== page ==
Friday, March 24, 2006

Building a Theology of the Land: Wrap-up and Take Away (or, "Who Cares about a Theology of the Land?!?")

Applying the Promise of the Land

If we are heirs to the Land in the sense that I have described, what do we do with this information? In my last post I suggested ways in which we use this information hermeneutically. I have previously investigated the political aspects, if only because my country (sadly, particularly the Christian, Evangelical community) is so horribly slanted against non-Jewish perspectives in present-day Palestine. I believe it is absolutely vital for American believers in particular to have the exegetical nous to renounce the traditional Zionist theology of the Land, which has been proven unjust and costly in its influence on American foreign policy and religion. For more on this see especially (from a North American evangelical perspective) Gary Burge, Whose Land? Whose Promise?

But for now a few brief comments on other applications:

(1) The promise of future inheritance should lead to a willingness to sacrifice in this present life for the kingdom, even to the point of sacrificing ancestral lands and all other possessions (Hebrews 11:8-10, 13-16) . The point here is not tit-for-tat reward, but gratitude for what all our present material and immaterial blessings, and expectation of future blessing. Note that faith is vital here: it’s something we cannot see that we are after, just as was the case with Abraham. Perhaps a lack of a vision for what God has for his people is a chief reason for the remarkable absence of generosity among wealthy Christians in America today; perhaps lack of faith in the God of promise is what leads us to ignore what is promised and focus on what has already been attained. Faithlessness inherently ascribes too much importance to our earthly possessions, or puts far too much emphasis on whether a particular race of people possess a particular strip of land in the eastern Mediterranean.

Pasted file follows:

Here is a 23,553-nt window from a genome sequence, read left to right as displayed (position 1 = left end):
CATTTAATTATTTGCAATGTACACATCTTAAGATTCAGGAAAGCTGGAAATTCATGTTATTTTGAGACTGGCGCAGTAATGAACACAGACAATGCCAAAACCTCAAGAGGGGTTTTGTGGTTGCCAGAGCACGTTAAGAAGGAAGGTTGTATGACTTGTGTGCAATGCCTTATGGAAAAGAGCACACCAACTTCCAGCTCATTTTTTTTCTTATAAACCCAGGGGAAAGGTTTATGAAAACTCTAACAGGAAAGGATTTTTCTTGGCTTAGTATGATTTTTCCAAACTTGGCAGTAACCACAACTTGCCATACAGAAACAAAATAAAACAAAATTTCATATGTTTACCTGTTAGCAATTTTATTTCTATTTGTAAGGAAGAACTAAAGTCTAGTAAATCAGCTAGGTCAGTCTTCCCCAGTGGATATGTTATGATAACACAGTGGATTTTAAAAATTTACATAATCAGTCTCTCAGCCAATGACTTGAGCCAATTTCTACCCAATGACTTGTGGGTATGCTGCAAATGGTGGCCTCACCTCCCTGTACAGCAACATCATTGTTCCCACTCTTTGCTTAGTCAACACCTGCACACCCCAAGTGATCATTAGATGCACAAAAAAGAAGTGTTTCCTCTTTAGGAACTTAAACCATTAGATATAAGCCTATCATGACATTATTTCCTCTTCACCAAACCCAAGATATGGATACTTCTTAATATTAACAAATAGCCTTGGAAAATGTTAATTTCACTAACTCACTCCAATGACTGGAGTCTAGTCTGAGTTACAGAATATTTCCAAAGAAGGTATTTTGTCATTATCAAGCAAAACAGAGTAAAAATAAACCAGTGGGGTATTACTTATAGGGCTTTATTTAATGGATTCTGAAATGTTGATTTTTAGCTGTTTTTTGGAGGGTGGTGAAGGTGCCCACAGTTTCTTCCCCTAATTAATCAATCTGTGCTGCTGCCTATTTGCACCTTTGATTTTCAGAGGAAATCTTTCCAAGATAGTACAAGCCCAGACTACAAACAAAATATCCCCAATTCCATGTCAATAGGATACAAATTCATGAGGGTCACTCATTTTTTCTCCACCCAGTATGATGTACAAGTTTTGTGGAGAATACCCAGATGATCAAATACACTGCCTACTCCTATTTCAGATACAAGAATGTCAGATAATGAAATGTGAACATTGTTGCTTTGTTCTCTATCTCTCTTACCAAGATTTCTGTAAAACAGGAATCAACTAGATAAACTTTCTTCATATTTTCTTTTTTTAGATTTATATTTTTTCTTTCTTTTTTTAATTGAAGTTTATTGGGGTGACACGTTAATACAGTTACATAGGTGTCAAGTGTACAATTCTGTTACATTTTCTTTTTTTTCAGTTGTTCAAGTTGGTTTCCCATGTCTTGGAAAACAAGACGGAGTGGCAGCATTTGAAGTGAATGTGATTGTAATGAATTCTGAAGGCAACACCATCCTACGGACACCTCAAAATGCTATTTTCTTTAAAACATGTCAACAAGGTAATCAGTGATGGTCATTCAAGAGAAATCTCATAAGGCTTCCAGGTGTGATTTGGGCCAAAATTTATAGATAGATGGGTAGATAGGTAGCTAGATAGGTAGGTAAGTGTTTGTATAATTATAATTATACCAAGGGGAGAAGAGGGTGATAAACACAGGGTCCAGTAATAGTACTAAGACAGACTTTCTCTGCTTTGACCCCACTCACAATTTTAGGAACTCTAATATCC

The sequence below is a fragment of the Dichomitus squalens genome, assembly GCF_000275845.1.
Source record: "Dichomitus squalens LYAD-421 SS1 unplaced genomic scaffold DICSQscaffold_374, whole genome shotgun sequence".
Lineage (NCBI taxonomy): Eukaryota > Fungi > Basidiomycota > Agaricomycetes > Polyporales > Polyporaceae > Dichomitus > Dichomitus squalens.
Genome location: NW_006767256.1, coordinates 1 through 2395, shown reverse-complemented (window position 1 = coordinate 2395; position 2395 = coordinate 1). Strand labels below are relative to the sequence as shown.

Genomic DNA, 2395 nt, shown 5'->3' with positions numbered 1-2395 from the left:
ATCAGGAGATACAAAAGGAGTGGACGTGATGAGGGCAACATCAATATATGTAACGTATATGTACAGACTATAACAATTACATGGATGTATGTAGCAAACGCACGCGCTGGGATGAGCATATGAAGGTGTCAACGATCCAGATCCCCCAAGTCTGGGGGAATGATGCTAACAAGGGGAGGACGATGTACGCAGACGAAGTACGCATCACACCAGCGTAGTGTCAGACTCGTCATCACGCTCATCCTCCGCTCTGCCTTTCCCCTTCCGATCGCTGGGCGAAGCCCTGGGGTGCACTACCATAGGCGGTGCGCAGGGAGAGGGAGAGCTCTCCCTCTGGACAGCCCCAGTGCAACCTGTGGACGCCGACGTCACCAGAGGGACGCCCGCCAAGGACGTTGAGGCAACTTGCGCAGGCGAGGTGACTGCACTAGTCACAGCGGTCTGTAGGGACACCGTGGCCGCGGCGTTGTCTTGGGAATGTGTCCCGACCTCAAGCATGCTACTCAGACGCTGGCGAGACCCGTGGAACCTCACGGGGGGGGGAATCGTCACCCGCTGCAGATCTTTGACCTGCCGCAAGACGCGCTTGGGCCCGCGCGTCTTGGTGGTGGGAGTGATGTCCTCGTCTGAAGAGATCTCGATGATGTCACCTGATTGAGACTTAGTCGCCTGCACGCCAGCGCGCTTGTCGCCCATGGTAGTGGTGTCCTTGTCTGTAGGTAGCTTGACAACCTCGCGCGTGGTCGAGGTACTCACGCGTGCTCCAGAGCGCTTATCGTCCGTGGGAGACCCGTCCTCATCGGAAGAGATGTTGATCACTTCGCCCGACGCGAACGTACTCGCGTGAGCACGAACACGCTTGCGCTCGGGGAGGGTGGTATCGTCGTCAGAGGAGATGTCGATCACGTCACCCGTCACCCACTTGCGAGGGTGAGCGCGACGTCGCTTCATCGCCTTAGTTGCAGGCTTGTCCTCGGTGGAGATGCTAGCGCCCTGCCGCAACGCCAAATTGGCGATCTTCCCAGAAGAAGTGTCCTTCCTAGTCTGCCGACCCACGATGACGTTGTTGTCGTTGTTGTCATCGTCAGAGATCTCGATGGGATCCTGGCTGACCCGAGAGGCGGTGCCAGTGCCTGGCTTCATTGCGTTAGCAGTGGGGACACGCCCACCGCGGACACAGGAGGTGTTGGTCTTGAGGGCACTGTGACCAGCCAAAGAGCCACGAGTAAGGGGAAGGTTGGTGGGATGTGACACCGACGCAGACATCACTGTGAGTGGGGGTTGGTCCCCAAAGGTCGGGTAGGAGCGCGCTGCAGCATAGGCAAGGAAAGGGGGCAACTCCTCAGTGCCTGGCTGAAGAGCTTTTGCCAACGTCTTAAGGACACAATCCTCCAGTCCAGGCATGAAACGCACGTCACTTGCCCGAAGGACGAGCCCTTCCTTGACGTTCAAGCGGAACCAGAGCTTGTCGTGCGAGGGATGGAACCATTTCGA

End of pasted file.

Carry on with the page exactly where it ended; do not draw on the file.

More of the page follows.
As an aside, as a response to literalist health and wealth types going on about Abraham and wealth and blessing and promises, have them read ">Calvin’s Institutes, 2.10.11, a brilliant paragraph that ends as follows: “Any one desirous to give a picture of a calamitous life could not find one more appropriate.” (HT to our research asst. Justin Borger on that one).

The NT never features the OT’s “blessed man gets the rich life,” at least not in this present age. The postponement of “Land” functions as a motive for postponement of everything or anything this life has to offer, though of course we also experience these things (feasts, houses, profit, etc) whenever--and provided that we--share them with others liberally and across socio-economic and racial boundaries (Luke 14:12-14; Gal 2:11-12; I think Mark 10:29-30 falls here as well), so that we in effect all receive “100 times” in this present age.

(2) The future inheritance can be imitated, and indeed must be imitated in this present life through the pursuit of sharing of possessions and equality in the community of God (Acts 2, 4; 2 Corinthians 8:13-15). Surely when the Son--whose nature is to love and give of himself even to the point of death, and whose Spirit proves him to be the giver of good gifts--finally reigns supreme there will be justice and radical sharing, so why should it not be so now? As I read it, Mark 10:29-30 incorporates this point and the previous point.

(3) The future inheritance prepares us to live as sojourners who practice the sacrifice of our rights, our possessions, our social allegiances and connections, and our agendas. “In the case of 1 Peter, the model readers presumed and sculpted by the text are those who hear their names in the letter’s opening, 'to the elect who are sojourners of the diaspora’ (1:1). Peter’s model readers are those who embrace and embody the status of persons whose identity as estranged sojourners in the world grows out of their experience of the new birth…membership in a community defined by their allegiance to Christ…whose forms of existence attract opposition from their neighbors.” Joel Green, "Practicing the Gospel in a Postcritical World: the Promise of Theological Exegesis," JETS 47.3 (2004), 387-397, a highly recommended article. See also Calvin's comments on Abraham linked above.


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